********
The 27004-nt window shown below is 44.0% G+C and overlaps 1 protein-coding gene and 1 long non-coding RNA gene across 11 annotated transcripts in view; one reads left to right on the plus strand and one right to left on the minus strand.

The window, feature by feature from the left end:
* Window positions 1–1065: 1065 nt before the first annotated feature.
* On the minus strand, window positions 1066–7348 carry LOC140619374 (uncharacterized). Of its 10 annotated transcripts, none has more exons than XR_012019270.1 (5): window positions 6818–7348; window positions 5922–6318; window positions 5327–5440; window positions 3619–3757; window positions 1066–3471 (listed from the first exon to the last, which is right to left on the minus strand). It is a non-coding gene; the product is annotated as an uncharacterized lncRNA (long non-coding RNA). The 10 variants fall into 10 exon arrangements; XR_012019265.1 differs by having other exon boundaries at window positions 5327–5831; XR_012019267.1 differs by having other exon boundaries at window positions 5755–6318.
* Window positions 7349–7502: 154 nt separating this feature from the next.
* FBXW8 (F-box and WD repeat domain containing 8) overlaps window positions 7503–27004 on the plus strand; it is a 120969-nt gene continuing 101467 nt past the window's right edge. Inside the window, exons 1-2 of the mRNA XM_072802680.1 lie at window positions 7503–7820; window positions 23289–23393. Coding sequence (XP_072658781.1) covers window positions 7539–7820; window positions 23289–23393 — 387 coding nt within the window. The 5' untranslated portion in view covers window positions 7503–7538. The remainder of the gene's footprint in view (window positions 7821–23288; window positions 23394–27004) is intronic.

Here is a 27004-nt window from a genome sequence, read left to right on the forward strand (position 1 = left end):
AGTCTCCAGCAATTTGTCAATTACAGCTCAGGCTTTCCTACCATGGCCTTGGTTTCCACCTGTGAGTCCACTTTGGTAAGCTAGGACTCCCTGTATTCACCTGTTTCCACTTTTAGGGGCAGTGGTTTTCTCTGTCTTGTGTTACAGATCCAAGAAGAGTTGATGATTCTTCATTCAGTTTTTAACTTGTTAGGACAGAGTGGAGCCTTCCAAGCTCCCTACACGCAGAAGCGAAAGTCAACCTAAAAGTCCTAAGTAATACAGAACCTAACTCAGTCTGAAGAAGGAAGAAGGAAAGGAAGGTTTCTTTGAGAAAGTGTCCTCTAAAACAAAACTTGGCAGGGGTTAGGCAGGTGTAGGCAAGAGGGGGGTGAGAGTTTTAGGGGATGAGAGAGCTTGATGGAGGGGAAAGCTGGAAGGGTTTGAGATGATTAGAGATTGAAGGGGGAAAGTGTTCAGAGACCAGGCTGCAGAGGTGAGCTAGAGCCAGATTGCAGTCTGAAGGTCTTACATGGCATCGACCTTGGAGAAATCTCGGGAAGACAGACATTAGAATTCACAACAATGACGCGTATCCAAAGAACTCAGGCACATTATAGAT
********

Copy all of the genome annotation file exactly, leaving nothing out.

The 27004-nt window shown below is 44.0% G+C and overlaps 1 protein-coding gene and 1 long non-coding RNA gene across 11 annotated transcripts in view; one reads left to right on the plus strand and one right to left on the minus strand.

The window, feature by feature from the left end:
* Window positions 1–1065: 1065 nt before the first annotated feature.
* On the minus strand, window positions 1066–7348 carry LOC140619374 (uncharacterized). Of its 10 annotated transcripts, none has more exons than XR_012019270.1 (5): window positions 6818–7348; window positions 5922–6318; window positions 5327–5440; window positions 3619–3757; window positions 1066–3471 (listed from the first exon to the last, which is right to left on the minus strand). It is a non-coding gene; the product is annotated as an uncharacterized lncRNA (long non-coding RNA). The 10 variants fall into 10 exon arrangements; XR_012019265.1 differs by having other exon boundaries at window positions 5327–5831; XR_012019267.1 differs by having other exon boundaries at window positions 5755–6318.
* Window positions 7349–7502: 154 nt separating this feature from the next.
* FBXW8 (F-box and WD repeat domain containing 8) overlaps window positions 7503–27004 on the plus strand; it is a 120969-nt gene continuing 101467 nt past the window's right edge. Inside the window, exons 1-2 of the mRNA XM_072802680.1 lie at window positions 7503–7820; window positions 23289–23393. Coding sequence (XP_072658781.1) covers window positions 7539–7820; window positions 23289–23393 — 387 coding nt within the window. The 5' untranslated portion in view covers window positions 7503–7538. The remainder of the gene's footprint in view (window positions 7821–23288; window positions 23394–27004) is intronic.

Here is a 27004-nt window from a genome sequence, read left to right on the forward strand (position 1 = left end):
AGTCTCCAGCAATTTGTCAATTACAGCTCAGGCTTTCCTACCATGGCCTTGGTTTCCACCTGTGAGTCCACTTTGGTAAGCTAGGACTCCCTGTATTCACCTGTTTCCACTTTTAGGGGCAGTGGTTTTCTCTGTCTTGTGTTACAGATCCAAGAAGAGTTGATGATTCTTCATTCAGTTTTTAACTTGTTAGGACAGAGTGGAGCCTTCCAAGCTCCCTACACGCAGAAGCGAAAGTCAACCTAAAAGTCCTAAGTAATACAGAACCTAACTCAGTCTGAAGAAGGAAGAAGGAAAGGAAGGTTTCTTTGAGAAAGTGTCCTCTAAAACAAAACTTGGCAGGGGTTAGGCAGGTGTAGGCAAGAGGGGGGTGAGAGTTTTAGGGGATGAGAGAGCTTGATGGAGGGGAAAGCTGGAAGGGTTTGAGATGATTAGAGATTGAAGGGGGAAAGTGTTCAGAGACCAGGCTGCAGAGGTGAGCTAGAGCCAGATTGCAGTCTGAAGGTCTTACATGGCATCGACCTTGGAGAAATCTCGGGAAGACAGACATTAGAATTCACAACAATGACGCGTATCCAAAGAACTCAGGCACATTATAGAT